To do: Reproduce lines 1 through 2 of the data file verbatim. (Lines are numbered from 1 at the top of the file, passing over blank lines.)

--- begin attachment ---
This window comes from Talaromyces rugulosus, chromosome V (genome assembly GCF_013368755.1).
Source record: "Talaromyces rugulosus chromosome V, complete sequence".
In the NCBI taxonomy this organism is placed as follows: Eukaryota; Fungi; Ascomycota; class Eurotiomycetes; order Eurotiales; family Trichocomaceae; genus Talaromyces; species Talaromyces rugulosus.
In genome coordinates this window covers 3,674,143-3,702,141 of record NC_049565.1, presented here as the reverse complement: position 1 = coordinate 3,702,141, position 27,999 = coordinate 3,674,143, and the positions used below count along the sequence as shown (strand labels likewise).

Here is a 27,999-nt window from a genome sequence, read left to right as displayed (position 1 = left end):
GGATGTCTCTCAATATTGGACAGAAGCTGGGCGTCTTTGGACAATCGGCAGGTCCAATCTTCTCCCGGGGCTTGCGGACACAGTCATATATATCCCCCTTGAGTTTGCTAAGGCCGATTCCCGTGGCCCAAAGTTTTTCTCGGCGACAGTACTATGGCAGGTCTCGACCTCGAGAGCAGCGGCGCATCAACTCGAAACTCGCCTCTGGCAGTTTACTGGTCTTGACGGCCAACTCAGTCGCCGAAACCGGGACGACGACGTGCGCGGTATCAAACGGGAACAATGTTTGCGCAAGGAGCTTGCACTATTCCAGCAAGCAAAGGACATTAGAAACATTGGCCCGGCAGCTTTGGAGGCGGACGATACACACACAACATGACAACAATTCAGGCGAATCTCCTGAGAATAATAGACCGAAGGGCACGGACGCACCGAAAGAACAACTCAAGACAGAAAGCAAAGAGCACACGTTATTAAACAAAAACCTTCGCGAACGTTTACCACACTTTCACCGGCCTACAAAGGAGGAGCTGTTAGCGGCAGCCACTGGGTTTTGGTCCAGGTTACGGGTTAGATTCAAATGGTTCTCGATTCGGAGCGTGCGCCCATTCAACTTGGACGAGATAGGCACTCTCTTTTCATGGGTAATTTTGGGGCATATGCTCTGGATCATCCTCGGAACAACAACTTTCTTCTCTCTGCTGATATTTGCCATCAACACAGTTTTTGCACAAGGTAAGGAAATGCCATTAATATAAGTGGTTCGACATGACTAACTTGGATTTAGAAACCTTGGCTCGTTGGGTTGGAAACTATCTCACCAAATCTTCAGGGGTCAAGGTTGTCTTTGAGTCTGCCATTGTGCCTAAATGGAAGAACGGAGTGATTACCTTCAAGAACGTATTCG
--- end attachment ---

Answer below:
This window comes from Talaromyces rugulosus, chromosome V (genome assembly GCF_013368755.1).
Source record: "Talaromyces rugulosus chromosome V, complete sequence".